John Feehery: Speaking Engagements


McChrystal Should Not Go

Posted on June 23, 2010
The Rolling Stone magazine was iconic a couple of decades ago.

It was a great place to read about cultural trends, about pot, about rock and roll, and every once in while, it had an interesting political story.

Rolling Stone is now going all retro on us.  It suddenly has a story that might have a major league impact on our foreign policy, on how our President is perceived overseas, and more importantly, how our enemies view us.

In this week’s version, as I am sure you have all heard, Rolling Stone does a profile of the general who is in charge of our wartime strategy in Afghanistan.

The story, itself, is of limited significance.  It talks about how Stanley McChrystal was a whiz kid when he was growing up, how he was a badass when he was at West Point, how he kicked ass as a Ranger when he got out of West Point, and how he willingly took over the battle of Afghanistan with a controversial counter insurgency strategy that has ruffled the feathers of some notable politicians, like Joe Biden.

But the buzz that has come from the story may sack McChrystal and it may complicate our efforts to win in Afghanistan.

The article has many blind quotes from McChrystal aides about the incompetent political leaders who are screwing up by the numbers.  But it has no real damaging quotes from McChrystal himself.

He is caught laughing when an aide calls Joe Biden, Joe Bite me.  He complains, in fairly gentle terms, about an email from Richard Holbrooke, who is supposed to be the politician in charge in Afghanistan.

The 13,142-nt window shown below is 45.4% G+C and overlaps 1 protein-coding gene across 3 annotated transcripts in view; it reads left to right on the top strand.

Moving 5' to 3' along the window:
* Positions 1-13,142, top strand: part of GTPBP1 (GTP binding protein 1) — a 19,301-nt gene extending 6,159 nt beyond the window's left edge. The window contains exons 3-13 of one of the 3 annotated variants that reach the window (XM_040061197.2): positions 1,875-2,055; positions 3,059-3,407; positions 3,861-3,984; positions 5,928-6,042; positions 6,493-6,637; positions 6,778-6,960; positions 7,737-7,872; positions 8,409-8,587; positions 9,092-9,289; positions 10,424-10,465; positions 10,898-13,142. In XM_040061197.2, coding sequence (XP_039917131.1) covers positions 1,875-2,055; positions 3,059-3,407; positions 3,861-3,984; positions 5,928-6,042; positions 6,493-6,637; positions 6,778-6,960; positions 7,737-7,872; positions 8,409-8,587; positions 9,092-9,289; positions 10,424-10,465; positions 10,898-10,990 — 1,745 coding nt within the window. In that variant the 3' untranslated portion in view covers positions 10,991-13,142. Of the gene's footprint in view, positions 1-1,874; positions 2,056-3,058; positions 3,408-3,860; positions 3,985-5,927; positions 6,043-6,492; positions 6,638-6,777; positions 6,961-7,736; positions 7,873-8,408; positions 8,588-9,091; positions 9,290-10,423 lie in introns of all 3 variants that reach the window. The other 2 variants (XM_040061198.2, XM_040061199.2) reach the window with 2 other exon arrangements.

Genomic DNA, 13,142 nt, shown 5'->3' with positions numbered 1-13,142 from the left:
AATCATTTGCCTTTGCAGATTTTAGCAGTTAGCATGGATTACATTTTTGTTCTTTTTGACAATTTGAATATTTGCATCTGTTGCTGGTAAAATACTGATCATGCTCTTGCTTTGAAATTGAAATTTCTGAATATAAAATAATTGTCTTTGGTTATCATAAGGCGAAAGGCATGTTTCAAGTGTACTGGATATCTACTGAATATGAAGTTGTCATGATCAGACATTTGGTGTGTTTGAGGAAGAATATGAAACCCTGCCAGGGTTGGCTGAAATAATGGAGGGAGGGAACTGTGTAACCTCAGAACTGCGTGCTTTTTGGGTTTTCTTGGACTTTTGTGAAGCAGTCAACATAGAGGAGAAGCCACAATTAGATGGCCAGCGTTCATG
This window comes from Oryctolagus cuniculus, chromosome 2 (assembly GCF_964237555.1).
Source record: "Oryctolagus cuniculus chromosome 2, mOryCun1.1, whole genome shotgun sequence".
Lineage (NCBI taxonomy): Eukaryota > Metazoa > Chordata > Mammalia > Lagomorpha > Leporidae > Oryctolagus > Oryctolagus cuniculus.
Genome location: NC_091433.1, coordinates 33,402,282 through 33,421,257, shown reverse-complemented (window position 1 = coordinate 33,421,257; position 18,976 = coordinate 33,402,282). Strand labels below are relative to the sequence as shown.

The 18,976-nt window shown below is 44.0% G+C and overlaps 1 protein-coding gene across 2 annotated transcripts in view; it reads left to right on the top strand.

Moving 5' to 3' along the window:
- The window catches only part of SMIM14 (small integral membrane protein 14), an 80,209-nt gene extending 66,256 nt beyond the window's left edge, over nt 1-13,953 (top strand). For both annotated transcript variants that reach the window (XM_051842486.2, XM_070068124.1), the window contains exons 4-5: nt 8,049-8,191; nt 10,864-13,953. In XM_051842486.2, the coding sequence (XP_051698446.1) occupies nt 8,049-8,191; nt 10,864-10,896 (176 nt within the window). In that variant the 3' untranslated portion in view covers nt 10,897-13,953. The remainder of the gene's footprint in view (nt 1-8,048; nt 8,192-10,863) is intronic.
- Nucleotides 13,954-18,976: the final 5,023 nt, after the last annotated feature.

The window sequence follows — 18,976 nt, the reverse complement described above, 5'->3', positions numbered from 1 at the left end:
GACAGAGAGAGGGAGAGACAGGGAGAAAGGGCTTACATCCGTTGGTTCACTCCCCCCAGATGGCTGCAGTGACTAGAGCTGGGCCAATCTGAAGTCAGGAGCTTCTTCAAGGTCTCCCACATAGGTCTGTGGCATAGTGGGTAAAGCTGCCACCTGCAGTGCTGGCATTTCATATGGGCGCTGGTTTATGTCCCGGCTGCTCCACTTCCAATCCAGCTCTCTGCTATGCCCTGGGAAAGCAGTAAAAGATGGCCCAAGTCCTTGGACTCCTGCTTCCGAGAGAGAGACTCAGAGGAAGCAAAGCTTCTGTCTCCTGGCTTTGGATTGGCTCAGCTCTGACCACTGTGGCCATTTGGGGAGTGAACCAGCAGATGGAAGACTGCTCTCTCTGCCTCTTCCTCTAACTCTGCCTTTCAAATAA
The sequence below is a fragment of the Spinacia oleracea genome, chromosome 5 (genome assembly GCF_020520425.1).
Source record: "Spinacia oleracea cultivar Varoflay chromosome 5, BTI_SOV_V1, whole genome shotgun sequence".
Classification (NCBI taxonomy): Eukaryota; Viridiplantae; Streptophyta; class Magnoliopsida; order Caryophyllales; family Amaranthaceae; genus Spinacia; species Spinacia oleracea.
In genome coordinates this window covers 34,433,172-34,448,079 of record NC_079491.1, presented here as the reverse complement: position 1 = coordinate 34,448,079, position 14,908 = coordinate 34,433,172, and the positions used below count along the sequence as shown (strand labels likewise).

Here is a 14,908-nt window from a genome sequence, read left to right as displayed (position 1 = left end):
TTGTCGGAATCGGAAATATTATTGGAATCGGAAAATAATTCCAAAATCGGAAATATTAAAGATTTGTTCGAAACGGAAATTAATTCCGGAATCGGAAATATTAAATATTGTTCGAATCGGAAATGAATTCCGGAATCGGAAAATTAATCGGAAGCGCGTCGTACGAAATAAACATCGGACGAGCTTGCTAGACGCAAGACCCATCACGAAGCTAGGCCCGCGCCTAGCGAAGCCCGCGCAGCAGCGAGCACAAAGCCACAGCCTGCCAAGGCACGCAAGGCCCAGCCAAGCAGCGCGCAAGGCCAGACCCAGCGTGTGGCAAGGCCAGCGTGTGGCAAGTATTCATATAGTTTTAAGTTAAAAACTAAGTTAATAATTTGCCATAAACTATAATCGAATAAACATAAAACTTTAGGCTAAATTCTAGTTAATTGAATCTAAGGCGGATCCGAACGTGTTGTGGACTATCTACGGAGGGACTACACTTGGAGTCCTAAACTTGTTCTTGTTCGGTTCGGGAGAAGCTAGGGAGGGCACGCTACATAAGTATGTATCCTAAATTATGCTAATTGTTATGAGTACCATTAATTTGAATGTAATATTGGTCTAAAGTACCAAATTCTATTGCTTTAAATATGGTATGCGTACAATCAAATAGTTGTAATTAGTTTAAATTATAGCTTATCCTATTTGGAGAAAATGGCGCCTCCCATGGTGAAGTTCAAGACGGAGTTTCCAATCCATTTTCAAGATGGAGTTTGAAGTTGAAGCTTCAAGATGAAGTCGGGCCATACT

This is not exactly MacArthur challenging Truman on the efficacy of invading China.

Sure, McChrystal at times looks like a frat boy snapping towels with his colleagues.

Sure, the idiot press officer who allowed a Rolling Stone reporter this kind of access should be fired.

Sure, some heads should roll from some of the aides who made the stupid comments about the political leaders.

But if you read the story itself, it doesn’t amount to much.   This is no insurrection by the generals, here.  Not even close.

The White House, as they are prone to do on occasion, over-reacted.

Robert Gibbs, intent on proving to everybody that Barack Obama is not actually Mr. Spock, said that the President is “very angry!”  (He said the same thing about the oil spill, btw).

There will be pressure on Defense Secretary Gates to do Obama’s dirty work and fire McChrystal.  But Gates should do no such thing.

Firing McChrystal makes just one group of people very happy.  And that group is the Taliban.

The Taliban is already happily waiting for the President’s deadline to approach, so they can flood back in to Kabul from their caves and start terrorizing people again.

The buzz from this Rolling Story was so much worse than its actual bite.

The President’s PR guys, so desperate to show that the President actually has a back bone, are making a huge mistake by overplaying it.

The President will probably take the bait and fire McChrystal, and then our Afghanistan strategy will suffer as a result.

All because of Rolling Stone article.

This reminds me when Jimmy Carter did an interview with Playboy three decades ago.  He said that while he was faithful to his wife, he had “lust in his heart”.  The story reverberated for months, and made Carter seem, well, kind of weird.

The question that was never answered to my satisfaction back then (and I was only like 15 at the time), was why the hell was he doing an interview with Playboy in the first place?

That is the same question that came to mind about McChrystal and Rolling Stone.

What was he thinking?

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